Option 4: The ‘asset class way’ would be to show fund-specific past performance alongside scenarios that relate to the fund’s asset class, proxied by the fund’s sector or benchmark. This would allow showing what could be a typical outcome for the asset class in which a fund has the highest exposure and have scenarios that are based on a period longer than the past five years. The problem would be that unless regulators come up with a new estimation methodology for the scenarios, the results would still be procyclical. It could also create additional complications in terms of defining a common framework for asset class and sector classification or finding solutions where funds cannot be classified in any one sector or have no benchmark.
Option 5: The ‘untested way’ would be to show past performance accompanied not by scenarios but by a narrative about the main drivers of performance and under what conditions investors could expect positive or negative outcomes. This could provide better context to the fund’s delivery in connection to its investment objective and help investors better understand the fund itself. The disadvantage of this approach, other than the fact that it hasn’t been tested with consumers, is that it would not involve a metric that is directly comparable across products. Moreover, large blocs of text may be off-putting for investors.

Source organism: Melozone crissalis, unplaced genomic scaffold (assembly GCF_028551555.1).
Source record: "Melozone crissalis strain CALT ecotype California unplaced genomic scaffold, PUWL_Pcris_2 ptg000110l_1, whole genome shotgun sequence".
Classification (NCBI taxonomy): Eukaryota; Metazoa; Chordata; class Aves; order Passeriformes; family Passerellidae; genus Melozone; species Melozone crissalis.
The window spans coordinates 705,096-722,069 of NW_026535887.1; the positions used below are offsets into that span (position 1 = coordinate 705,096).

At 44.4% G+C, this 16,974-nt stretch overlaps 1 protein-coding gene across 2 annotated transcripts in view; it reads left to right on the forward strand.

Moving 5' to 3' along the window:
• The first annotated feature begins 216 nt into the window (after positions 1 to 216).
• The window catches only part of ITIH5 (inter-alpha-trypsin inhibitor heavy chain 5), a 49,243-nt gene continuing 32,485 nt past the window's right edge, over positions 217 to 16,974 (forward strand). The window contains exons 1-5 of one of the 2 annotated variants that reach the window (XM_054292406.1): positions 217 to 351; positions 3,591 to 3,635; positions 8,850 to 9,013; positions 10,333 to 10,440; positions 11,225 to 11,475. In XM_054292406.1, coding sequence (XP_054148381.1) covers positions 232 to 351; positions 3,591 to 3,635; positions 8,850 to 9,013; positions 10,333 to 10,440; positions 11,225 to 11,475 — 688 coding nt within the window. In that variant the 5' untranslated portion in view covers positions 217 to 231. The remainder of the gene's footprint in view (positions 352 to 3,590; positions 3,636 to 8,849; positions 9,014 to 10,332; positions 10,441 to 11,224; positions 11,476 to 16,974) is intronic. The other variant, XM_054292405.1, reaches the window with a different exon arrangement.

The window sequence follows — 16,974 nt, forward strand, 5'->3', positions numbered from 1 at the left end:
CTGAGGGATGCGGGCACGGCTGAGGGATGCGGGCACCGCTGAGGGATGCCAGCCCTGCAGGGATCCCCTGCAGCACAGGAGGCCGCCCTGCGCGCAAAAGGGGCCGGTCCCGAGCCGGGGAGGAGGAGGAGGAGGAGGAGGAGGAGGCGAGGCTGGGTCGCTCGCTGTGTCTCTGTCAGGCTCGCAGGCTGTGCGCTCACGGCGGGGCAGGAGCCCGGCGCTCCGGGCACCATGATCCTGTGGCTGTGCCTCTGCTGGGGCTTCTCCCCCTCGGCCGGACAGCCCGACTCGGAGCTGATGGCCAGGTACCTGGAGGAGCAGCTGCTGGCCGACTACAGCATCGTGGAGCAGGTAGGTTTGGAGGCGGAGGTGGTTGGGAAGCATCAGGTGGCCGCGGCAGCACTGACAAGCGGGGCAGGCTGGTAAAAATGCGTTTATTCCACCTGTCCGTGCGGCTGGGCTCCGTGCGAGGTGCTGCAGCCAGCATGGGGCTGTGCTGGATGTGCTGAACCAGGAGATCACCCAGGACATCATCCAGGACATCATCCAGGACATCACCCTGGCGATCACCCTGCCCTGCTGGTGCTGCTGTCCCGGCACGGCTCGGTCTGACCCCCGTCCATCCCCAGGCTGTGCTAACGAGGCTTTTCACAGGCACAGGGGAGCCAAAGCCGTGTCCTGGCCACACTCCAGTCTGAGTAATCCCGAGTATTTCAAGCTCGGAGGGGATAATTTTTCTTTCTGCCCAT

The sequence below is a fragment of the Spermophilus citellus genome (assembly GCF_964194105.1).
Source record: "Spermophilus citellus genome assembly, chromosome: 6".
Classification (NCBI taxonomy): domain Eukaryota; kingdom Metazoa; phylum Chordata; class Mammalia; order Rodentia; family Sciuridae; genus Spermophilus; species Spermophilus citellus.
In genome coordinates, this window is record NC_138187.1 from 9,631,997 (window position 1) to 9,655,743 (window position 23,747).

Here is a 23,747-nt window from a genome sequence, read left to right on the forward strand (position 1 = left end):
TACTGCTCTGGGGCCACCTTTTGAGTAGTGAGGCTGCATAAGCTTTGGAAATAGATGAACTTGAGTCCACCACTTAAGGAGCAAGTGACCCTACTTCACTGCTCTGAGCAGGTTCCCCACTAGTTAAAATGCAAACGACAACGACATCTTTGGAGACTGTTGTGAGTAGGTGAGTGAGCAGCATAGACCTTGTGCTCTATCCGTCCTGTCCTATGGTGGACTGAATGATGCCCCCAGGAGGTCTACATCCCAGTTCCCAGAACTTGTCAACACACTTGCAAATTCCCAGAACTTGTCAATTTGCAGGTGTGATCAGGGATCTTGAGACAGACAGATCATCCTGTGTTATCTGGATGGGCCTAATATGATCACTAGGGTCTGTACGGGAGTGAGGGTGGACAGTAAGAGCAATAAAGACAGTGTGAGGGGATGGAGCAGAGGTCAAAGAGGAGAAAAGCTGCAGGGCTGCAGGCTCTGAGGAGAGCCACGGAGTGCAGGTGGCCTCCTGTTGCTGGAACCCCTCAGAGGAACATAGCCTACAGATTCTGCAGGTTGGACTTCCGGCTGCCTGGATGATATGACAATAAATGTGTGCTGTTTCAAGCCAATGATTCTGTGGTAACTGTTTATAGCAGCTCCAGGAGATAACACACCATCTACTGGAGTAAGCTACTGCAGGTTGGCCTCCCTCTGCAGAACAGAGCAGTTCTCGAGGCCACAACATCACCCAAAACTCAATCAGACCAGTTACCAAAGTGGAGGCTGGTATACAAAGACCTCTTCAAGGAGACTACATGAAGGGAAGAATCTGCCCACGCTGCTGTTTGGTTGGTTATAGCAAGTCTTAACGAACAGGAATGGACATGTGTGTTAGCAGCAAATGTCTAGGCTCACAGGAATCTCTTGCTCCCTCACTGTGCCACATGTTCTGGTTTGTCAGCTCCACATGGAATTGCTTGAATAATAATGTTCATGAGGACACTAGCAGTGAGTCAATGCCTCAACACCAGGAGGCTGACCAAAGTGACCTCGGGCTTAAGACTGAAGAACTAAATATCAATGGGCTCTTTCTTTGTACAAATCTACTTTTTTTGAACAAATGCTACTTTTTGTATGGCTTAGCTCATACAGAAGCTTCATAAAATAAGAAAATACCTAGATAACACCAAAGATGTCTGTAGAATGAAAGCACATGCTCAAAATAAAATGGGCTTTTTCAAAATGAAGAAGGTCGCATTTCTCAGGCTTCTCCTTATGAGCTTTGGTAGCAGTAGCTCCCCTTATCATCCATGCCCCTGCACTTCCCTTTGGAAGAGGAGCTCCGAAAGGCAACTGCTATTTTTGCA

Two clear messages emerge from this.
First, anything resembling a forecast of returns has no place in consumer disclosure. Past performance is needed as a clear measure of delivery and accountability and we strongly believe that it should not be removed. Given that removal of scenarios entirely would be hardest to achieve from a regulatory standpoint, the transparent and intuitive nature of Option 3 has a lot going for it.
Second, although comparable information across a (very) diverse set of investment products is welcome in principle, comparability should not receive such primacy that it comes at the cost of providing meaningful information to consumers.